Article 19 enshrines the fundamental rights of the citizens of this country. The seven sub-clauses of Article 19(1) guarantee the citizens seven different kinds of freedom and recognize them as their fundamental rights. Article 19 considered as a whole furnishes a very satisfactory and rational basis for adjusting the claims of individual rights of freedom and the claims of public good.

Articles 23 and 24 provide for fundamental rights against exploitation. Article 24, in particular, prohibits an employer from employing a child below the age of 14 years in any factory or mine or in any other hazardous employment. Article 31 makes a specific provision in regard to the fundamental right to property and deals with the vexed problem of compulsory acquisition of property.

Article 38 requires that the state should make an effort to promote the welfare of the people by securing and protecting as effectively as it may a social order in which justice social, economic and political shall inform all the institutions of national life. Article 39 clause (a) says that the State shall secure that the operation of the legal system promotes justice, on a basis of equal opportunity, and shall, in particular provide free legal aid, by suitable legislation or schemes, or in any other way, to ensure that opportunities for securing justice are not denied to any citizen by reason of economic or other disabilities.

Article 41 recognizes every citizen’s right to work, to education and to public assistance in cases of unemployment, old age, sickness & disablement and in other cases of undeserved want. Article 42 stresses the importance of securing just and humane conditions of work and for maternity relief. Article 43 holds before the working population the ideal of the living wage and Article 46 emphasizes the importance of the promotion of educational and economic interests of schedule castes, schedule tribes and other weaker sections.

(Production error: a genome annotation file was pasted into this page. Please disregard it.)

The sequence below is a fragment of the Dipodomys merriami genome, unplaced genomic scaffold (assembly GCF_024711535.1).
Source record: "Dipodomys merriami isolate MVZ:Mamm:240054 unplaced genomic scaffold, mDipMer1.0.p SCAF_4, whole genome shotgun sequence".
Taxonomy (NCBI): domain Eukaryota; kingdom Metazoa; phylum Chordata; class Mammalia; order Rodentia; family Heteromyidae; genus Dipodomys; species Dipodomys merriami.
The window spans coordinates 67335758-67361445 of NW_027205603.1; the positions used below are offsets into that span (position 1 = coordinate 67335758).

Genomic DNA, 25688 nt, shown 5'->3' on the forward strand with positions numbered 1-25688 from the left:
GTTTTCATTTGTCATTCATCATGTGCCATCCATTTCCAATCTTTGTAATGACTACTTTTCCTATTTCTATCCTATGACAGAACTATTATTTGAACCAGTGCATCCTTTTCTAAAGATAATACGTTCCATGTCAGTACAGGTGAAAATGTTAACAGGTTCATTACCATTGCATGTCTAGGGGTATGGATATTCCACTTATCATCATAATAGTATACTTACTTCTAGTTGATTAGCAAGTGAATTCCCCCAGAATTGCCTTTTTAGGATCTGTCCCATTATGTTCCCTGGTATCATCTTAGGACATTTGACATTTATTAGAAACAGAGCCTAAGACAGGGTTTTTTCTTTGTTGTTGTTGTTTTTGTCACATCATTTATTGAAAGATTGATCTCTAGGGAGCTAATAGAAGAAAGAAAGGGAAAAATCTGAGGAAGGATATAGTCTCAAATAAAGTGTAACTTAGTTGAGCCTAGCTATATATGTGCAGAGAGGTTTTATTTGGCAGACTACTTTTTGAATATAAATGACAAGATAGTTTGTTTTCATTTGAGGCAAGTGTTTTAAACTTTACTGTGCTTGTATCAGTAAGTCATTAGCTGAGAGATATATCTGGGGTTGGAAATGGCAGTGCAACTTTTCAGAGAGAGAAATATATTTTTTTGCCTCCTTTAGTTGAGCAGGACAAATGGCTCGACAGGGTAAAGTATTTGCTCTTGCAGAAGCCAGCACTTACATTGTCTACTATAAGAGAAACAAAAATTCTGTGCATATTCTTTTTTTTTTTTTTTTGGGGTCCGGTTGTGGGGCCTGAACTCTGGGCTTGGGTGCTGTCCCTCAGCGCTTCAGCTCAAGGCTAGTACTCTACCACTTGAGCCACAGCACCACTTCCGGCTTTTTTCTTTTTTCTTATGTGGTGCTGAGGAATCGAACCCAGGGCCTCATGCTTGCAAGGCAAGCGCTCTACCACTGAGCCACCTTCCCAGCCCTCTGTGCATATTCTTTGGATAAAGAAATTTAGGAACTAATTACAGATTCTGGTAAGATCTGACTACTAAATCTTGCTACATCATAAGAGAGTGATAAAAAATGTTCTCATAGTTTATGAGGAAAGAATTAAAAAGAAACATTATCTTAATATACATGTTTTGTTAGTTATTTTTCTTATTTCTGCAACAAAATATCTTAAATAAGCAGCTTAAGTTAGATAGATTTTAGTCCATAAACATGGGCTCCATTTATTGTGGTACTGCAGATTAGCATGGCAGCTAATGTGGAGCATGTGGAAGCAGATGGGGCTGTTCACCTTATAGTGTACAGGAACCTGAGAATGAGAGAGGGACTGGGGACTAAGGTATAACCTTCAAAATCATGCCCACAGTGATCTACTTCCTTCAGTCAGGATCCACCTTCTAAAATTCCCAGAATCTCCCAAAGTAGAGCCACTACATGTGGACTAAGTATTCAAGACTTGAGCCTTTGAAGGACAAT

The social problem presented by the existence of a very large number of citizens who are treated as untouchables has received the special attention of the Constitution as Article 15 (1) prohibits discrimination on the grounds of religion, race, caste, sex, or place of birth. The state would be entitled to make special provisions for women and children, and for advancement of any social and educationally backward classes of citizens, or for the SC/STs. A similar exception is provided to the principle of equality of opportunity prescribed by Article 16 (1) in as much as Article 16(4) allows the state to make provision for the resolution of appointments or posts in favour of any backward class of citizens which, in the opinion of the state, is not adequately represented in the services under the state. Article 17 proclaims that untouchability has been abolished & forbids its practice in any form & it provides that the enforcement of untouchability shall be an offence punishable in accordance with law. This is the code of provisions dealing with the problem of achieving the ideal of socio- economic justice in this country which has been prescribed by the Constitution of India.

The social justice scenario is to be investigated in the context of two streams of entitlements: